Comment InfiniBand supplier Voltaire may be moving towards a twin InfiniBand/Ethernet strategy as InfiniBand looks to get boxed in by 10gigE and the coming 100gigE.
InfiniBand is a low-latency and high bandwidth interconnect that currently runs at 20Gbit/s and is transitioning to 40Gbit/s. It is used as a cluster interconnect in High Performance Computing (HPC) data centres, for things such as Genome sequencing and other bio-sciences applications, and with supercomputers. InfiniBand is also used inside multi-processor/controller server and storage products, such as Isilon's IQ Series of clustered file storage products, Sun's Constellation switch and the Oracle-HP Database Machine.
InfiniBand is a fabric with host communications adapters for servers linking across cables to a switch. Voltaire makes switches, multi-service switches with InfiniBand, Gigabit Ethernet and Fibre Channel integrated together. It recently announced a deal with IBM to make switches for its Bladecenter.
With Ethernet rated at 10Gbit/s for now InfiniBand should be walking all over it, but it isn't, despite Voltaire and competitor Mellanox positioning InfiniBand as the data centre networking convergence fabric, capable of carrying Ethernet and Fibre Channel as protocols layered onto it. In fact an Ethernet blitzkrieg is poised to trample across data centres with Cisco, Force 10, Juniper, Extreme and Brocade/Foundry all pushing the Ethernet economics story as well as the new, shining, never lose a packet, low latency data centre Ethernet (DCE) pitch.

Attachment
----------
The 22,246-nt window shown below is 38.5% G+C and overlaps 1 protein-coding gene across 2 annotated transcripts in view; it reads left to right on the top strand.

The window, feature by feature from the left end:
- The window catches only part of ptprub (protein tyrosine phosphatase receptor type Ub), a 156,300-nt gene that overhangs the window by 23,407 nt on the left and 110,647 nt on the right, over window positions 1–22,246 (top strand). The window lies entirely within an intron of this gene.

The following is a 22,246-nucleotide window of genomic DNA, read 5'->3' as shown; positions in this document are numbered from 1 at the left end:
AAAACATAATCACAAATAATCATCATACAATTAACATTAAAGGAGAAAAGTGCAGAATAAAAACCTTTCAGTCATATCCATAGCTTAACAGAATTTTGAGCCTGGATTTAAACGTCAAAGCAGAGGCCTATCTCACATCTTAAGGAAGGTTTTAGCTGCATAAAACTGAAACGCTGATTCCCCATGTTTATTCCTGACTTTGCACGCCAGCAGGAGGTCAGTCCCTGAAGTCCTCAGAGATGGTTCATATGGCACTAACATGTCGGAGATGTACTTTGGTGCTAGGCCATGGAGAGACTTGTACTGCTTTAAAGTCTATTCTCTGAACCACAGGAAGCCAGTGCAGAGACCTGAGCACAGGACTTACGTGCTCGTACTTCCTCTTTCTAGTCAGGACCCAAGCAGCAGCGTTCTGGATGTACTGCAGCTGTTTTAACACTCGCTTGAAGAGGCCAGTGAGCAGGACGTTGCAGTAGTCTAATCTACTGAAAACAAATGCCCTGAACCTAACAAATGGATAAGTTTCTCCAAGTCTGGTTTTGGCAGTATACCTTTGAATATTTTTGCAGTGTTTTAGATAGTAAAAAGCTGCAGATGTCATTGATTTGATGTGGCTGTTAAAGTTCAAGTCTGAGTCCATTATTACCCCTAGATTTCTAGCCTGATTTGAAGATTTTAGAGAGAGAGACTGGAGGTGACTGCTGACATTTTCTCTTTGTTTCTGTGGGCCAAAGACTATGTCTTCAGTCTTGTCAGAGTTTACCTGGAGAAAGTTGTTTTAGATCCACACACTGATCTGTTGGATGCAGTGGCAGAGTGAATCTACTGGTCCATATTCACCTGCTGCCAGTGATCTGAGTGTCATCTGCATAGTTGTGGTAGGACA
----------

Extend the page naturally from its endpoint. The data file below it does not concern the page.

You would expect Voltaire to be worried but Asaf Somekh, Voltaire's marketing VP, says: "In general, we really like what we see in terms of convergence."
He takes it for granted that convergence is gradually taking place: "Fibre Channel (FCoE) and and regular network traffic will converge over some time, not overnight.
"Ethernet is gradually loaning or stealing capabilities from InfiniBand. DCE is changing Ethernet from the ground up into something that's much closer to InfiniBand. From Voltaire's perspective the process is converging InfiniBand and Ethernet, getting them much closer in the protocol sense."
Voltaire founded the Open Fabrics Alliance in 2004, when it was called the OpenIB Alliance, to accelerate the development of open source InfiniBand drivers and, a couple of years later, added in Ethernet, expanding the charter, so, he said: "InfiniBand-developed protocols can move to Ethernet."
Here's a possible key statement, for an InfiniBand supplier: "When you run these protocols you're agnostic of the underlying fabric." He expanded a bit on this, saying: "We have worked on protocols that we knew would be relevant to Ethernet as well. Ethernet is becoming so close to InfiniBand and we're leveraging our technology."
This gives rise to a question; is Voltaire's identity changing from an InfiniBand fabric-based company to a high-speed, low-latency, lossless protocol networking company? Somekh said the question was "interesting".
A conclusion could be that we might see Voltaire introducing DCE capabilities into its switches. Think Infininet or EtherBand as a potential future for Voltaire, and a migration path for InfiniBand suppliers whose mantra may become "Adapt Ethernet or die". ®